02 May 2014

Janet Kalven Remembered Fondly

Janet Kalven, Oct 2009 FIR
Janet Kalven Remembered Fondly
Originally posted for Feminist Studies in Religion
Janet Kalven, Grail member and feminist pedagogue, died April 24, 2014 at the age of 100. She was a veritable force of nature—a feminist who shaped the field of religion by providing various spaces for women to meet, learn, write, and strategize. See my WATER remembrance of her here.
Her memoir, Women Breaking Boundaries: A Grail Journey, 1940-95, is must reading for a history of the Grail Movement and one woman’s remarkable century-long life of justice seeking through education, ecology, economics, and theology. Janet had a full life as a student (University of Chicago), “Great Books” teaching assistant, Grail pioneer, adult educator, and one of the founders of Grailville all long before we met.
I realize that when I met Janet in 1975, she was exactly my current age, 62. That means that all I experienced of this amazing woman took place in her years beyond where I am now. This astonishes and inspires me when friends are retiring, dying, and otherwise slowing down. Was Janet an anomaly or are one’s best years, if one is so graced as to have them, really later in life? I do not know the answer to that question, but I can review some of my times with Janet to demonstrate why I ask it.
In 1975, she was the director of the Seminary Quarter at Grailville (a program that lasted from 1974-1978) where I met some of my most treasured colleagues. We were young women in Loveland, Ohio (yes, the name proved providential for many of us!) for six weeks on the Grail property in a feminist program that featured self-directed learning, lectures by standouts in the field, and spiritual search. I daresay it was formative for an entire cohort of women in religion.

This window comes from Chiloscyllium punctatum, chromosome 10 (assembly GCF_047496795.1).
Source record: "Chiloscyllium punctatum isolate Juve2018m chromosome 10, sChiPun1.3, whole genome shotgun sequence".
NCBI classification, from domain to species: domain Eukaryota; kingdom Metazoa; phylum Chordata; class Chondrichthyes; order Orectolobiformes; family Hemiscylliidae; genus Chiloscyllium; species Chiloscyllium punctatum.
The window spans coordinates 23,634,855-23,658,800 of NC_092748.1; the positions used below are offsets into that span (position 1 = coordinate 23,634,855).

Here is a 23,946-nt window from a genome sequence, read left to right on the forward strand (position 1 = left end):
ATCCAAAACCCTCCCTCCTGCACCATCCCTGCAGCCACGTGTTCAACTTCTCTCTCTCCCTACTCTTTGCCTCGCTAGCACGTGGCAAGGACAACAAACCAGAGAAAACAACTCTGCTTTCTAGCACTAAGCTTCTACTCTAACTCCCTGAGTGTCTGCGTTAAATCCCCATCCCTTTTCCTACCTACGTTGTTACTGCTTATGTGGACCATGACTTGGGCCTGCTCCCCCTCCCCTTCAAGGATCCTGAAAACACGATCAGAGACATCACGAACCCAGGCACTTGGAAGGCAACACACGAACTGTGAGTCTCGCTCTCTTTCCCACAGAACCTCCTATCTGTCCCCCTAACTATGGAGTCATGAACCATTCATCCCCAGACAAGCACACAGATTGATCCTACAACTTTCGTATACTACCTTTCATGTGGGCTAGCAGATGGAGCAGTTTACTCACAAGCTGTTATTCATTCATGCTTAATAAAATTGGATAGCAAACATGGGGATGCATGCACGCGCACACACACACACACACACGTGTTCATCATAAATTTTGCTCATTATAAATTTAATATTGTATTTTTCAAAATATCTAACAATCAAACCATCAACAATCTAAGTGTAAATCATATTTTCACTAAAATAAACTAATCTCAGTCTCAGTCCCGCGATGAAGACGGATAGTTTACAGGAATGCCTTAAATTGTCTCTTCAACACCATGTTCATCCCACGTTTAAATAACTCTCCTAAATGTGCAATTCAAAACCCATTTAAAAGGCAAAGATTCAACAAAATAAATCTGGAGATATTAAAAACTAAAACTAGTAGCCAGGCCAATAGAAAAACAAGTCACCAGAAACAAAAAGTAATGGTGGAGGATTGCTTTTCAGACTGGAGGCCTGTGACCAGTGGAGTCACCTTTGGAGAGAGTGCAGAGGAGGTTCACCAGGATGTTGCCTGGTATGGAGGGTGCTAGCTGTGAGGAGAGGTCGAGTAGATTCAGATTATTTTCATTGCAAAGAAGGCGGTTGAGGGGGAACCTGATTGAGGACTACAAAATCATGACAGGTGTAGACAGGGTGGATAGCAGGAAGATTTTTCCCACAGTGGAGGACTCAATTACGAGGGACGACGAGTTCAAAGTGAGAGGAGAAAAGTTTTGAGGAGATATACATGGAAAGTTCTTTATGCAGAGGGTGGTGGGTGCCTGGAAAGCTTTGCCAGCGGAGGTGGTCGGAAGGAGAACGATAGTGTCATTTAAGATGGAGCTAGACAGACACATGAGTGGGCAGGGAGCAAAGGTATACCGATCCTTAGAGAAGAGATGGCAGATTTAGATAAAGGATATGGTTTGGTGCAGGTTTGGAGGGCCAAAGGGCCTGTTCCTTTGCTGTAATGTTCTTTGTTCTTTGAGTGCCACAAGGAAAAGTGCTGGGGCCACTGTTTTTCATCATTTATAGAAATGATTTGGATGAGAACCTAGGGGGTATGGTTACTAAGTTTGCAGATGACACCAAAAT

Imagine our surprise to see Grail women driving tractors, running the entire center, baking their own whole wheat bread, making their own yogurt and granola, all the while teaching and counseling us. No wonder several of us (Marie Fortune at FaithTrust Institute, Jeanette Stokes at the Center for Women and Ministry in the South, and I at the Women’s Alliance for Theology, Ethics and Ritual, WATER) were inspired to found our own organizations. I even went back for a second summer to work in the Grailville garden, learn to cook in the kitchen, and help control algae in the pond without chemicals, i.e., have an excuse to swim every day and toss the algae out until I became tanned and muscular. The Grail women left a lasting impression of the many ways women could be.
The Women’s Theological Center was surely influenced by Grail experiences. The founding co-editors of the Journal of Feminist Studies in Religion, Elisabeth Schüssler Fiorenza and Judith Plaskow, met at the landmark “Women Exploring Theology” conference in 1972 at Grailville where Judith wrote her famous “The Coming of Lilith” myth. Many women cite that meeting as the place where they came into their own as feminists.
Scores of feminist colleagues in religion met at Grailville for the 1984 “Women’s Spirit Bonding” conference that lives in memory. The myriad rich and provocative presentations included Karen McCarthy Brown introducing her research on Mama Lola; Starhawk conducting feminist rituals around a cauldron; Delores Williams reading poetry; Yolanda Tarango and Ada Maria Isasi Diaz speaking of their oppression by Anglo women in a foreshadowing ofmujerista theology; Jamie Phelps and Jacquelyn Grant laying out the contours of white racism in feminist work in religion in no uncertain terms; the Arab-Israeli conflict addressed with passion on all sides. I have long forgotten my own lecture on political oppression and creative survival. But I will never forget (if I live to be 100!) how it felt to be in the midst of such ferment. It was exhilarating, frightening, pleasurable, challenging, and unbelievable all at the same time, a shaping experience after which feminist work in religion had to become more diverse and inclusive.
While we tend to think of the people and accomplishments, we rarely reflect on those, like Janet, who created the spaces that were formative, supportive, nurturing of the work. Grailville the place—women’s space, lovely and functional, simple yet adequate, offering healthy food, time for prayer and recreation—meant a great deal. Janet embodied the place. She lived at Grailville for decades, commuting to the University of Dayton where she taught, but always returning to Loveland where she was rooted in the land.